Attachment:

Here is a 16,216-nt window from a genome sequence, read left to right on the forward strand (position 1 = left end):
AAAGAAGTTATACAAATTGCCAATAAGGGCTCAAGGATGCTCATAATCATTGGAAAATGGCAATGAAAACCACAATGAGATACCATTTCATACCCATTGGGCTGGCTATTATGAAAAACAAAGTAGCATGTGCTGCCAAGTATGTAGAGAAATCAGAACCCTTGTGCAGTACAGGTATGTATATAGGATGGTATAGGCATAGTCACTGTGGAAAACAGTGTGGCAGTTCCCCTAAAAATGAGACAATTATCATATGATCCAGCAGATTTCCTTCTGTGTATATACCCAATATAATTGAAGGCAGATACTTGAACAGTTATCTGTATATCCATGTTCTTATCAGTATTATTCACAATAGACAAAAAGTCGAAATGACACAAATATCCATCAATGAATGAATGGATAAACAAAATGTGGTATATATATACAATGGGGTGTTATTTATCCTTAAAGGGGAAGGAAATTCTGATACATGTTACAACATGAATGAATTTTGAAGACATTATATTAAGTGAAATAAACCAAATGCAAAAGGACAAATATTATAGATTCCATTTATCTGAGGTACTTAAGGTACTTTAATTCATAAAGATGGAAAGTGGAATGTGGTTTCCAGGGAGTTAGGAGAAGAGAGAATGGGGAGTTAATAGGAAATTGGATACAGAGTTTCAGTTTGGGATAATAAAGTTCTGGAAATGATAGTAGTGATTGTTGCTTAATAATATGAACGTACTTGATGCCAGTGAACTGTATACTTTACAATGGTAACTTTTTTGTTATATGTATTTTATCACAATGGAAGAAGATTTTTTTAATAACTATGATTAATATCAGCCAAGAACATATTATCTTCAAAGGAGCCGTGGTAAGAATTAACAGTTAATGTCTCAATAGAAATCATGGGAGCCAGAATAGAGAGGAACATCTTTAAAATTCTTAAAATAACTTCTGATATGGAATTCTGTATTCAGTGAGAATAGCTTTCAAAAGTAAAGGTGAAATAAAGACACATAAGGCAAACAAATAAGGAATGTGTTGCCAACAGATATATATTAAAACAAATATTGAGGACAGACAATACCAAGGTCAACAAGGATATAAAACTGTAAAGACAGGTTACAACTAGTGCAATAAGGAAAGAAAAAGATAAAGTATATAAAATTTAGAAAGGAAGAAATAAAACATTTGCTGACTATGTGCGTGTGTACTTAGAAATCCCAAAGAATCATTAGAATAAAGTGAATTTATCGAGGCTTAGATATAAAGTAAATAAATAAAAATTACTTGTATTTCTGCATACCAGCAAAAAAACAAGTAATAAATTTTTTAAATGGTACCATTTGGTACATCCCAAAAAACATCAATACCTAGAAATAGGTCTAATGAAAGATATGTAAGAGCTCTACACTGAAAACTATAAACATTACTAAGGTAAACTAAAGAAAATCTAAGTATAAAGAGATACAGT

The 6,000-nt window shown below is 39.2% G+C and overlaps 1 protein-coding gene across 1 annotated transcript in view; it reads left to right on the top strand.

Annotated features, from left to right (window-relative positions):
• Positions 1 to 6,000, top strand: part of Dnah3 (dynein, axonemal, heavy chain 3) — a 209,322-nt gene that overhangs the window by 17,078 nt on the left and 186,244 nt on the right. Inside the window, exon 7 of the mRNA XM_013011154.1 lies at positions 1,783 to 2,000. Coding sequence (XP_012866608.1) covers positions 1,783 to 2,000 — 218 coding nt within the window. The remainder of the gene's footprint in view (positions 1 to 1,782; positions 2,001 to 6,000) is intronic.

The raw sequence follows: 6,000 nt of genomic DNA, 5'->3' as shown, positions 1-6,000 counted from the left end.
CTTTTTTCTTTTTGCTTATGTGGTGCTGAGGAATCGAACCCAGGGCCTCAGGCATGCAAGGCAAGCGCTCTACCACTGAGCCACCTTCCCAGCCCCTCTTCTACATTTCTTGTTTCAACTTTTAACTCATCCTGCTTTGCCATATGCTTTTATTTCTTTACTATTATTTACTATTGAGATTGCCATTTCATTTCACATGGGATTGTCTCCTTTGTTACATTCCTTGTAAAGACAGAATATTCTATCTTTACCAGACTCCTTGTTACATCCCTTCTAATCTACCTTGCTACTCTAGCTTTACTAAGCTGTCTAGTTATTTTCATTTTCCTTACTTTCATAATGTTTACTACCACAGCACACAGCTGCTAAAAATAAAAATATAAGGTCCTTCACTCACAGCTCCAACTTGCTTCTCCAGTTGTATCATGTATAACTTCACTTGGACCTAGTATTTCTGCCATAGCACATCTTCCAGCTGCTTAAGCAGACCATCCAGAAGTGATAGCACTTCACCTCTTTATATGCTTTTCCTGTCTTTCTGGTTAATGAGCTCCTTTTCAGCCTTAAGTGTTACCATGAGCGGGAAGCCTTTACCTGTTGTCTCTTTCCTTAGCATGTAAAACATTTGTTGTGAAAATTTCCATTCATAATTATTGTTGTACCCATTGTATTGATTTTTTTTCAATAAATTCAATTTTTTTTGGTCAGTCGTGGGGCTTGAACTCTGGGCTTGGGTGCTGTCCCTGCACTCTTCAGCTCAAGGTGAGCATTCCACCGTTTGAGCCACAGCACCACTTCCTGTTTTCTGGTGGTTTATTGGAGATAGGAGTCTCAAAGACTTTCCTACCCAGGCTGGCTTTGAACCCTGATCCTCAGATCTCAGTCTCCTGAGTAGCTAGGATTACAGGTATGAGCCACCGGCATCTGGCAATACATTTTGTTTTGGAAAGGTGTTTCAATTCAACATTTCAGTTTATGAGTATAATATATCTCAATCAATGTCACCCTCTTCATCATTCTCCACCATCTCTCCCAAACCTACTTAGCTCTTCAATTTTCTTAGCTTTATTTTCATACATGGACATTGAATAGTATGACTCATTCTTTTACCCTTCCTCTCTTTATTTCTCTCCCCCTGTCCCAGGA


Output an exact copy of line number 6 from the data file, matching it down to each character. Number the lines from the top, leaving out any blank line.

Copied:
The raw sequence follows: 6,000 nt of genomic DNA, 5'->3' as shown, positions 1-6,000 counted from the left end.